There are a lot of perks to being a CEO. One of the best is getting to interact with so many other CEO’s, both in the airline business and in all kinds of other industries. This piece will be the first in a regular series of articles for Cloud 9 where I’ll visit with some of the most interesting business leaders from companies around the corner and around the world.
In advance of his company’s December test flights with Mokulele Airlines, I had the opportunity to sit down with Kevin Noertker, CEO of Ampaire, to talk about the day when we’ll all be flying on electric airplanes. Over drinks and oysters at The Beverly Hills Hotel, plus a follow-up the next day at their Hawthorne, California headquarters, (right next door to SpaceX), I learned that there’s a lot more on the near horizon than most people would suspect.
Stan Little: Kevin, it’s great to see you again. We at Southern and Mokulele are very excited about watching the “Hawaii Bird” take flight in December in Maui.
Kevin Noertker: Great to see you, too, Stan. It’s going to be very gratifying to see our many years of work come to reality. The day we’ve all been waiting for is almost here.
SL: Before we get to the plane and the future, tell us a little about yourself. Where do you live and where did you grow up?
KN: I live in Long Beach, California, not far from our Ampaire headquarters, but I grew up in a little ski town outside Salt Lake, called Park City. Since I grew up, it’s grown into a pretty famous tourist resort!
SL: It seems like a long way from a Utah ski community to building electric airplanes in the heart of Los Angeles. How did your journey get you here?
KN: You know, as I kid, I remember seeming to always be looking up—up at the stars, at the big, puffy clouds, at the crisp blue Utah sky. My childhood was filled with hiking, and camping, and skiing. So, after my education at Caltech and my time working on technology and robotics, I began to wonder, “what can I do to help keep that crisp, clean air that I remember back home? How can I play my part?” That desire ultimately led to Ampaire.
SL: Do you remember when you first “caught the bug” for aviation, as they say?
KN: You know, I started flying very young, so I don’t remember my first flight. But what I do remember is going up in a Cessna 182 with a family friend. He gave me the controls, and I was part excited, part terrified. But I remember very vividly the gorgeous mountain range in front of us. I’m sure that played a role in getting me where I am today.
SL: Do you plan to get behind the controls of the Hawaii Bird next month in Hawaii?
KN: Oh, man, Hawaii– I would love that. I actually got to fly Ampaire’s hybrid plane around the California coast recently, and it was magical. It reminded me of Arthur C. Clark’s third law, “any sufficiently advanced technology is indistinguishable from magic.” With electric, you’re up there in the plane, you push the throttle, and you don’t hear the roar of the engine—you just feel the pull of the propeller.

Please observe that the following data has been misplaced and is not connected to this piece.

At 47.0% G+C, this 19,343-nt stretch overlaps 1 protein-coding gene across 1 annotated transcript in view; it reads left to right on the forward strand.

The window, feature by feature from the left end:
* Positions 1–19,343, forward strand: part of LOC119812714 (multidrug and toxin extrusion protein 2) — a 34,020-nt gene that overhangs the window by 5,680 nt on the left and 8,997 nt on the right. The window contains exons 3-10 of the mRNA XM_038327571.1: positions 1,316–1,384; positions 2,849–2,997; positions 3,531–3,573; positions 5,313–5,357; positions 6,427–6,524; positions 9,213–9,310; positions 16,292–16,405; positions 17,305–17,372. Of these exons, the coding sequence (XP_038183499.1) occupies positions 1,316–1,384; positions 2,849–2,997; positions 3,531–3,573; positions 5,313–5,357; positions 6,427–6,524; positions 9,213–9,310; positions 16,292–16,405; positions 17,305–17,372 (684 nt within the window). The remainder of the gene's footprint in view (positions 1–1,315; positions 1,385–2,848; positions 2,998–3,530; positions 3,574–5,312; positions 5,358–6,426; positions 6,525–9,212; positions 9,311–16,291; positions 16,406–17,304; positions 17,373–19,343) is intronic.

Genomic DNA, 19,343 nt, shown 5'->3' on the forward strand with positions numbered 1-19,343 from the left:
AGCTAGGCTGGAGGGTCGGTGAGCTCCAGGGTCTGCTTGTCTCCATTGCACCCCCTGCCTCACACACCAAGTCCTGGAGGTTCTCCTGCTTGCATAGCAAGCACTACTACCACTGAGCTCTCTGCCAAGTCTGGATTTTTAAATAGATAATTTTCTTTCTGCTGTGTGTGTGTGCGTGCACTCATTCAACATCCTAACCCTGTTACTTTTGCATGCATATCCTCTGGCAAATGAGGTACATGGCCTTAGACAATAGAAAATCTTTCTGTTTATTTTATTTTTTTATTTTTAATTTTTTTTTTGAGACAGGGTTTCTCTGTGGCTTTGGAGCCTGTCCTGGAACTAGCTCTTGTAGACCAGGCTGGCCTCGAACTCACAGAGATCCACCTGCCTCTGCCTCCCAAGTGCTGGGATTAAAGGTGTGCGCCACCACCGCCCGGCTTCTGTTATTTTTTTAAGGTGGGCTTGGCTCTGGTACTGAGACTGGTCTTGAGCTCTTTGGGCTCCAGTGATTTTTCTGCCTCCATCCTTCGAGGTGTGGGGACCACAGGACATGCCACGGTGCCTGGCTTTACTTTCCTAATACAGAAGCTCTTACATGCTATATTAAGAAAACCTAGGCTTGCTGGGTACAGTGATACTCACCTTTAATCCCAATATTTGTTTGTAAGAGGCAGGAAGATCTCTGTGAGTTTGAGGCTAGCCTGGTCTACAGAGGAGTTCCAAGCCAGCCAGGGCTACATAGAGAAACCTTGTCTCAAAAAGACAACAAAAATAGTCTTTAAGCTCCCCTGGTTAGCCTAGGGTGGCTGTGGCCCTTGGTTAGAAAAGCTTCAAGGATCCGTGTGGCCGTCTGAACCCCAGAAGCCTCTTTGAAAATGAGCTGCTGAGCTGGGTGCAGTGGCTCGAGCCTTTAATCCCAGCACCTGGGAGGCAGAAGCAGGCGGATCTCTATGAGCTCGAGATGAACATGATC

SL: It’s hard for me to even imagine a near-silent flight experience. People might do that even if they don’t need to go anywhere! Is that what you see for commercial aviation in the future? Where will we be in ten or twenty years?
KN: Oh absolutely. Ten years from now, I see full aircraft fleets using sustainable, hybrid electric motors. The battery technology will likely be there for fully-electric operation of many short-haul flights. In the interim, the series-hybrid—imagine a Prius—fully independent of charging stations but still environmentally friendly will be a reality. Now, jump twenty year ahead, and we’re looking at a significantly different world in 2040. Battery technology will be very advanced, and hydrogen fuel cells may also be prevalent. In the next ten years, you’ll see aircraft up to 19 seats being electrified, but in twenty years, you’re going to see the 35, 50, 75 seat aircraft. Some are even pushing single-aisle [100+ seat types] by then. That’s a heavy lift, but twenty years is a long time in technology evolution.
SL: That’s so exciting. So, looking down the road, does Ampaire plan to be designing motors for larger 50 or 75 seat planes or even Boeing jets?
KN: [laughs] My plan is that they’ll be Ampaire jets! If you look at the companies that were dominant in aviation’s first era, they were the ones who successfully adapted piston-engine technology to their airframes. If you look in the last half century, the jet age, again it’s the companies who adapted the newest and best propulsion systems. It will be the same going forward, and we’re positioning Ampaire to be that company.
SL: Kevin, it’s been such a pleasure. Seeing your operation this week, I have no doubt that Ampaire is a company that is going to be very well-known very soon. We’re so pleased that you selected Mokulele Airlines to be your test partner.
KN: We’re excited, Stan. See you in Maui!